LaChelle Schilling, Ph.D., graduated in 2014 from the Women and Religion program at Claremont Graduate University. She teaches an online composition class at Oklahoma State University from a contemplative pedagogical approach. Currently, she is working on a book project titled Minimalism, Mindfulness, and the Middle Way, incorporating guidance from sacred wisdom literatures. She is also working on certification as a yoga instructor.

Author: Elisabeth S.

Elisabeth S. has a Ph.D. in Religion from Claremont Graduate University (2014) and teaches philosophy, literature, creative writing and composition in Colorado.

23 thoughts on “A Sacred Urban Menstruation Ritual by Elisabeth Schilling”

  1. Lovely and important post. These methods didn’t work for me because of my a-mazing heavy flow. I think the cup overflowed onto everything after about an hour. But for those who can use them, a very good idea.

    I also think we should be thinking about diapers. I folded thousands of them when my brother was a baby. Now …


    1. I used a terrycloth cover over folded terrycloth that fit inside. Now that I no longer need them, does anyone have suggestions for reusing/recycling? I doubt anyone would want used ones. I was just looking at them the other day . . .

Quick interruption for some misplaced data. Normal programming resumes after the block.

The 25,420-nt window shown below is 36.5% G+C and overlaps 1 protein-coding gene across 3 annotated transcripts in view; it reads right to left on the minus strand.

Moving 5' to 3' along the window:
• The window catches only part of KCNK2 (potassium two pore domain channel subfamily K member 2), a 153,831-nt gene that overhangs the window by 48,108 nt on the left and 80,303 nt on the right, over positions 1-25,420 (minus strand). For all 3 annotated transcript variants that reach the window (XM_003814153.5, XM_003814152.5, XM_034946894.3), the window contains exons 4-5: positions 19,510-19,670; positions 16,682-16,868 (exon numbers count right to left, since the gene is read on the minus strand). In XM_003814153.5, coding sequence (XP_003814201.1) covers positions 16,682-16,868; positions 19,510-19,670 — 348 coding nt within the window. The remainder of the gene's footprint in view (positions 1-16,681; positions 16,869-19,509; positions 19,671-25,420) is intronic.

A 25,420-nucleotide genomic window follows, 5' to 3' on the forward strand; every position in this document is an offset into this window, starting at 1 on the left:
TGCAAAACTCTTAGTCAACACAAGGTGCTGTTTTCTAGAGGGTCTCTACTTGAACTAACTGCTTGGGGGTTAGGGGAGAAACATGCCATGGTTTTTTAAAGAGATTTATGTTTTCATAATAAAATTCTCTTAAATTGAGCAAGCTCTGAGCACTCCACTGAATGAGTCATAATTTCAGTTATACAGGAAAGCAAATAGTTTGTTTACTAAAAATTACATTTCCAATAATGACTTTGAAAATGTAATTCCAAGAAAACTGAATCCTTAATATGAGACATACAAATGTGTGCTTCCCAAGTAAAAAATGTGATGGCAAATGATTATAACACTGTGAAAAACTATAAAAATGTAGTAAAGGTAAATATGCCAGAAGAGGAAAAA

1. How amazing to be at that point you are. I would be so proud to look at mine no longer needed and knowing they have been used so well. I think Carol’s idea of composting and returning to the earth is a wonderful idea and could be a very special celebration. Or, and I’m not sure about this, but would it be possible to think about a ritual of passing one or more down to those we are close to whom are embarking on that stage of life? Imagining myself as a young daughter receiving, I might think it kind of wonderful.


      2. Thanks, Carol. Composting should have occurred to me. I assume that they’re cotton. Will have to think of an appropriate ritual – perhaps in the fall, along with the harvest.


    2. Thank you so much for your response and idea. Yes, I feel as if I have so much to learn about cutting back on waste in every aspect of my life, and so if I should ever have a little one in my life, I’ll think about that too.


  2. Thanks for this wonderful post! Reducing our needs or finding ways outside the marketplace to meet them has so many practical, economic, and spiritual benefits. And it wasn’t so many generations ago that meeting your own needs was something that was just expected – my grandmother made clothes for three generations of family and taught me how to make my own, too. So many of the events that brought women together in earlier times — quilting bees, corn husking bees, etc. — were for the purpose of meeting basic needs for things we just buy now and we have lost some of the sense of community they provided. Good for you for finding ways to bring back this way of thinking!